Round six. Fantasy again (see above), in the form of the ubiquitous bugs of Umayma -- seemingly adapted to every tool-like roll, from lights to engines to weapons to surgery -- and the magicians who control them (and may have had a hand in making the world, millennia ago), and shifters who can become animals; these things lend God's War a distinct and estranging flavour. Yet God's War is also science fiction, in that this paradigm is given a technological gloss, having to do with pheromones, apparently, and reprogramming insects "at the cellular level" (93), and who knows what quantum trickery when it comes to shapeshifters. (All we know is that they need to eat a lot of protein.) This may seem to risk overloading a novel already loaded with texture of other kinds (see above), but I'd argue the messy biotechnology is part of what gives coherence to the whole -- narratively, as it turns out, but also aesthetically. The playful weirdness of Umayma's technoculture goes hand in hand with the inventiveness of its political culture: the existence of the decades-long front, for instance, which remains off-stage except briefly in memory, becomes somehow mythic, rather than improbable. And the brashness of bugtech sits well with the brutal directness of the narrative voice. God's War is a book that wants to get in your face (see below).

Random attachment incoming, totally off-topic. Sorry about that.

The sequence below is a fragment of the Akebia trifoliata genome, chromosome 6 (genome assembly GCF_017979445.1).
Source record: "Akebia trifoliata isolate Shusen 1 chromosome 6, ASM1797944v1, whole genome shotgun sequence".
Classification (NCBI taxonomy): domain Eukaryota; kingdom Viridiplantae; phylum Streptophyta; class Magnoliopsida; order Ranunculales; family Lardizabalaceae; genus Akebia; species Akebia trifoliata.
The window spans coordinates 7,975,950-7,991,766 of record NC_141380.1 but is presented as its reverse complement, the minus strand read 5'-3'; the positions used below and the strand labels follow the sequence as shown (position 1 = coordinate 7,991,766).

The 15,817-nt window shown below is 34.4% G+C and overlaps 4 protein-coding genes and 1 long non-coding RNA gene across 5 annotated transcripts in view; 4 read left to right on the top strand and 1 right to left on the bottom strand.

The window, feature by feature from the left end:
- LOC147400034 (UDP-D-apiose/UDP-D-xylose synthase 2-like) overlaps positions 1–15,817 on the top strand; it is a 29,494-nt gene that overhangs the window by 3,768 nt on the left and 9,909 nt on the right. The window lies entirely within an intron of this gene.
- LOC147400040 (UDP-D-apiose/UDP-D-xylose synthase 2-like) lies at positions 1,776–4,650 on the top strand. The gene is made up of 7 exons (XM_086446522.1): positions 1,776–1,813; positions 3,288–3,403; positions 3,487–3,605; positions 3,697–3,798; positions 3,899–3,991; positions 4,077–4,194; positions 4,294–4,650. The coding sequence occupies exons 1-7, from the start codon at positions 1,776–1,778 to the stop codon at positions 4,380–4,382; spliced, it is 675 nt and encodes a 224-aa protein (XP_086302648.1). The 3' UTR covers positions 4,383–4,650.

Final round. In the end, it comes back to the ring, to Nyx and Jaks, and to boxing.
Most people who watch a fight think it's all about the muscle: hitting harder, moving faster. And, yeah, sometimes it looked that way. But telling somebody that you won a fight by hitting harder and more often was like telling somebody that the way you kept from drowning was by moving your arms and legs.
Once two fighters knew how to fight, they stood pretty even. What made one win and the other fall wasn't about blood or sinew or sweat. It was about will. (264)
As in the ring, so outside it. Umayman governments are entities for control more than they are entities for liberation, and they work because they are meant. They inspire belief, and believers -- and submission as part of that belief -- none more so than Nasheen and Chenja. None more so than Nyx, whose team believe in her (see above), who endures (see above). And as in the ring, so for God's War, whose characters argue with the beliefs around them (some of which I've barely touched on here), and which means to remind us to argue with the beliefs we breathe: which knows that the best adventure fantasies are about more than hitting harder and moving faster, that they have to mean every word. In the process of executing this notion God's War occasionally creaks -- if the novel has a weakness it's that the plot is a touch mechanical at times -- but it is never dull, because it is always passionate. And give me that over cool control, this day, to remind me it could be otherwise. Give me this fight.